Case Law Update: Dining at Denny's Brings Adventures in Proportionality



by David Horrigan on July 24, 2018

In-House Counsel , Law Firm , Legal & Industry Education , Legal Update

Editor’s Note: This article was originally published in Legaltech News.

Over the years, more than one defense counsel has uttered in disgust during discovery, “That plaintiff requested everything but the kitchen sink,” as her e-discovery team began to organize, discover, and produce responsive electronically stored information.

However, in 2018, large corporate defendants aren’t the only ones with big data. Even solo personal injury litigants create substantial stockpiles of electronic data, and plaintiffs aren’t the only ones making broad e-discovery requests—as one litigant learned recently after dining at Denny’s, alleging injury, suing the restaurant chain, and getting discovery requests for everything from her Facebook account to her Fitbit data.

Hinostroza v. Denny’s, Inc., No. 2:17-2561 (D. Nev. June 29, 2018), provides a proportionality roadmap, illustrating the limits or—some would argue—lack thereof in e-discovery of text messages, email, medical records, social media, and Internet of Things (IoT) data.

Dining at Denny’s

Founded in 1953 as the Lakewood, California, doughnut stand Danny’s Donuts, and now an international restaurant chain, Denny’s has become somewhat of an American institution.

As the company grew, it changed its concept and its name to Danny’s Coffee Shops, and later—to avoid confusion with a Los Angeles establishment, Coffee Dan’s—to Denny’s Coffee Shops and eventually to Denny’s. Denny’s has grown to a massive operation with over 1,700 locations, including franchised restaurants.

Branding itself “America’s Diner,” Denny’s is a home of artery-clogging goodness with such staples as the Grand Slam (named in honor of baseball legend Hank Aaron), Moons Over My Hammy (Hint: There’s pork in that vintage movie reference), and Strawberry Pancake Puppies. To be fair, we should note there’s also a Fit Fare menu with delights such as the Fit Fare Tilapia Ranchero.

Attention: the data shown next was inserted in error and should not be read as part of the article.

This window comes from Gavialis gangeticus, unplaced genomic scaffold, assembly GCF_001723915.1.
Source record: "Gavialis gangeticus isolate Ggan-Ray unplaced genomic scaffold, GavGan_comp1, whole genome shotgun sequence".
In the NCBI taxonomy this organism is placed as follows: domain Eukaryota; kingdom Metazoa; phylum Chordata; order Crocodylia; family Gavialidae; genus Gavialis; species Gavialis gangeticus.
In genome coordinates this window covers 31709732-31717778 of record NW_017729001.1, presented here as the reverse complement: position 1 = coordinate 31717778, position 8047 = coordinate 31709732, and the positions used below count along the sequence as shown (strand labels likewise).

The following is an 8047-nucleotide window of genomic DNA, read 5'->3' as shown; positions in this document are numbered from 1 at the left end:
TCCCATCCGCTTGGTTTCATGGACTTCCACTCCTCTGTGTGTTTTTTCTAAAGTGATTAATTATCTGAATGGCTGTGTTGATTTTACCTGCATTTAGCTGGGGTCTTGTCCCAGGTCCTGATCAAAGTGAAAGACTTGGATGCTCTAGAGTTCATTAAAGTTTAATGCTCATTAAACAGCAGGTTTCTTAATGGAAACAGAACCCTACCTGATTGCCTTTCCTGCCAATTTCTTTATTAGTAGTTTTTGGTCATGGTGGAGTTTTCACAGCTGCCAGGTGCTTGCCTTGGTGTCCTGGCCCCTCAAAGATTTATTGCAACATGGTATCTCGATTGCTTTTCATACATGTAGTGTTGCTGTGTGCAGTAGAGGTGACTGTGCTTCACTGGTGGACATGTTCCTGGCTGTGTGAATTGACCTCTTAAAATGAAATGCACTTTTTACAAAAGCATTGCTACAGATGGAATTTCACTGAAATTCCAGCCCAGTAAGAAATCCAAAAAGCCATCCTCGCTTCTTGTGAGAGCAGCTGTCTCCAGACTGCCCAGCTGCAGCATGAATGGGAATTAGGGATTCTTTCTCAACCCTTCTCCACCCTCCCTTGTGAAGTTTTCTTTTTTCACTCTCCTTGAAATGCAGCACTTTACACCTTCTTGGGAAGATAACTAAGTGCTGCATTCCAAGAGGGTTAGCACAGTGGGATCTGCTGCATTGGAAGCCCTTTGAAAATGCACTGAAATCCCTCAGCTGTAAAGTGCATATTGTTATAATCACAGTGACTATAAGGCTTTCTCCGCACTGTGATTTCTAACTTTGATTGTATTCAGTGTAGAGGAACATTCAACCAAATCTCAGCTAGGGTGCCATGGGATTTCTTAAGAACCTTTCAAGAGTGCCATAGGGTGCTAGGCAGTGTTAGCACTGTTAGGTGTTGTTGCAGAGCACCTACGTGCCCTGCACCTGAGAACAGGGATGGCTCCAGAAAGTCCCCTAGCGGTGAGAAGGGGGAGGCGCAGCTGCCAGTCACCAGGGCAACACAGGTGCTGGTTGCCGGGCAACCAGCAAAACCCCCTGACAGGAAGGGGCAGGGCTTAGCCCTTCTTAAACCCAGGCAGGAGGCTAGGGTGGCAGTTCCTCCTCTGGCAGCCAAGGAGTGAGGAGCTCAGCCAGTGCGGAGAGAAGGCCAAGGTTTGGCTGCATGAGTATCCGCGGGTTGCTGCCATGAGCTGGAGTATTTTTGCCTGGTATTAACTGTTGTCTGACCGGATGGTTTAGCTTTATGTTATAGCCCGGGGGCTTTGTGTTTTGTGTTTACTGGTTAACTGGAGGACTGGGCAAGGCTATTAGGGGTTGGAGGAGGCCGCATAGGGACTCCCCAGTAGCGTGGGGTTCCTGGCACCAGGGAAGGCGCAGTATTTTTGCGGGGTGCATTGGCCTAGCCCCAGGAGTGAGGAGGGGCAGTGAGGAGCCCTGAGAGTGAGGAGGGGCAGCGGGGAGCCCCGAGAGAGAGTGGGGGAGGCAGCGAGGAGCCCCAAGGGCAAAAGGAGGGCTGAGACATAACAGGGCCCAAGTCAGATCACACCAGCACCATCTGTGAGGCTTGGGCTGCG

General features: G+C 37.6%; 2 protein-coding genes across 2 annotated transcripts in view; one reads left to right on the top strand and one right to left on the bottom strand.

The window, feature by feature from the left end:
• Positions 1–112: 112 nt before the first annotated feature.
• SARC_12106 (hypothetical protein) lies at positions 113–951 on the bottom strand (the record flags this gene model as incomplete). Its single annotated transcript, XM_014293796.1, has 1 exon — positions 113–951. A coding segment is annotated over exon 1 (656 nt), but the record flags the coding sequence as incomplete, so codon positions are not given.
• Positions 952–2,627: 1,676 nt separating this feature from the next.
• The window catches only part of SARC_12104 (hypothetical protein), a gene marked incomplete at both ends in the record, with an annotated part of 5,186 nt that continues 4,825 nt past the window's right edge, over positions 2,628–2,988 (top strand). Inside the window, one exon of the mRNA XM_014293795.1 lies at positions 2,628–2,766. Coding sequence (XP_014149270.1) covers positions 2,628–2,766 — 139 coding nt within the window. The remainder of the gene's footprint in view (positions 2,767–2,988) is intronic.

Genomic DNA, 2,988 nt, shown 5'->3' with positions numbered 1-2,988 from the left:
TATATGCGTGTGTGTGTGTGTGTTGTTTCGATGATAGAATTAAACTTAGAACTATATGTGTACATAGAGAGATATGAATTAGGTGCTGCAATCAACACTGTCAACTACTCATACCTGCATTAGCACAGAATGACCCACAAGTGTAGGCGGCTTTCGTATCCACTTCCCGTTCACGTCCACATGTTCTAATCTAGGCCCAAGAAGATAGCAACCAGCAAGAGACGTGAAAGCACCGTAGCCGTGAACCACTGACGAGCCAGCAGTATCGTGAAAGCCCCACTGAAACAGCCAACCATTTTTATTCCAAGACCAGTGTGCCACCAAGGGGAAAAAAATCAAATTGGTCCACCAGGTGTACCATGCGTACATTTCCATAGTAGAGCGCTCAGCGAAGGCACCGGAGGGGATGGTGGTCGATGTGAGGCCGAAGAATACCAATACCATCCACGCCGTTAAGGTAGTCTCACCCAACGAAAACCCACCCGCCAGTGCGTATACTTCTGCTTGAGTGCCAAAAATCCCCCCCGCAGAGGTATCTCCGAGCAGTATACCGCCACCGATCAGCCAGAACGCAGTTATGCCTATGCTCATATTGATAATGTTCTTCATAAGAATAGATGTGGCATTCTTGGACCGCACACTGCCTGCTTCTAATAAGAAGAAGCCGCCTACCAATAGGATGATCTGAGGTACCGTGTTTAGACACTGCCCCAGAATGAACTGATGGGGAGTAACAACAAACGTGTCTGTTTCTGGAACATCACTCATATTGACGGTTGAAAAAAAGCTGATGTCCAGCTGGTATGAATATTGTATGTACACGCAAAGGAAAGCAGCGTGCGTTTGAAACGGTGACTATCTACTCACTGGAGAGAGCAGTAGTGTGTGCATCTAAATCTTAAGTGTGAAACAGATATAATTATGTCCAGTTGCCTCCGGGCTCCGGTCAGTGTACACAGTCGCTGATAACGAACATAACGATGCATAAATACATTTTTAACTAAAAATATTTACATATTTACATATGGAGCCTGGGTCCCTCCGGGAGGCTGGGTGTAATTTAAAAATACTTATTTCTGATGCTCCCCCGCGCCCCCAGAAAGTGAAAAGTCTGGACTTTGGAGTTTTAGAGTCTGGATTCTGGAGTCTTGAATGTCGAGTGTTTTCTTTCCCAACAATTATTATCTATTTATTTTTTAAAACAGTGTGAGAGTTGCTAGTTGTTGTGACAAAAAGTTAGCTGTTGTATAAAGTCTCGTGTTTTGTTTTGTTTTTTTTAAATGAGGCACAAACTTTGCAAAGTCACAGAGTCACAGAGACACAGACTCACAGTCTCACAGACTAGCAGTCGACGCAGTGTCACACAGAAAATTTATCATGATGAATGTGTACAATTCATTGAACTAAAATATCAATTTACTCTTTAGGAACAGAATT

Denny’s has served millions of Grand Slams over the years, but one customer in Las Vegas alleged she sustained a grand slam right onto a slippery Denny’s floor.

On the afternoon of February 22, 2016, Monica Hinostroza of Brockton, Massachusetts, was dining with friends in a Las Vegas Denny’s before her flight home when she said she noticed an error on her check and began walking to the Denny’s cashier to resolve the matter.

Hinostroza alleged that, as she and her friends walked to the cashier, she slipped on a liquid substance on the floor. She was subsequently transported from Denny’s to a local hospital via ambulance.

Hinostroza sued Denny’s and others in Nevada state court, alleging as a result of Denny’s negligence, she sustained an S4-S5 fracture, sacral and low back pain, anxiety, stress, and depression.

Everything But the Kitchen Sink

Denny’s removed the case from state to federal court based on diversity jurisdiction and then made discovery requests for various types of data, including medical records, text messages, and social media evidence. Not surprisingly, Hinostroza made various objections.

Counsel for Hinostroza and Denny’s met and conferred three times, attempting to resolve their discovery disputes. The efforts failed, and Denny’s filed a motion to compel.

In considering Denny’s motion to compel, U.S. Magistrate Judge Nancy Koppe referred to the 2015 e-discovery amendments to the Federal Rules of Civil Procedure, and noted, “The most recent amendments to the discovery rules are meant to curb the culture of scorched earth litigation tactics.”

Citing Roberts v. Clark Cty. School Dist., 312 F.R.D. 594 (D. Nev. 2016), Judge Koppe said the amendments were designed to end scorched earth litigation “by emphasizing the importance of ensuring that the discovery process ‘provide[s] parties with efficient access to what is needed to prove a claim or defense, but eliminate unnecessary or wasteful discovery.’”

The judge noted five of the six factors for analyzing proportionality under Fed. Civ. R. P. 26(b)(1):

  • the importance of the issues at stake in the action,
  • the parties’ relative access to relevant information,
  • the parties’ resources,
  • the importance of the discovery in resolving the issues, and
  • whether the burden or expense of the proposed discovery outweighs its likely benefit.

Interestingly, she didn’t include the second 26(b)(1) factor, the amount in controversy.

The court then considered the various Denny’s discovery requests:

Medical and Insurance Records: Denny’s sought Hinostroza’s medical and insurance records for a 2015 auto accident and two slips and falls in 2012. Hinostroza argued that Denny’s “only basis for seeking the insurance file is Defendant’s assumption that Plaintiff is lying” (emphasis in original).

Denny’s countered that—although Hinostroza denied sustaining any injuries or receiving any treatment from the previous auto accident—it should be allowed to verify this information through discovery of accident reports, medical records, or the records of her adverse insurance carrier.

The court sided with Denny’s, noting, “Medical records of injuries prior to an alleged accident are relevant to the issue of whether the injuries existed at the time of the accident and whether the accident caused or aggravated the injuries.”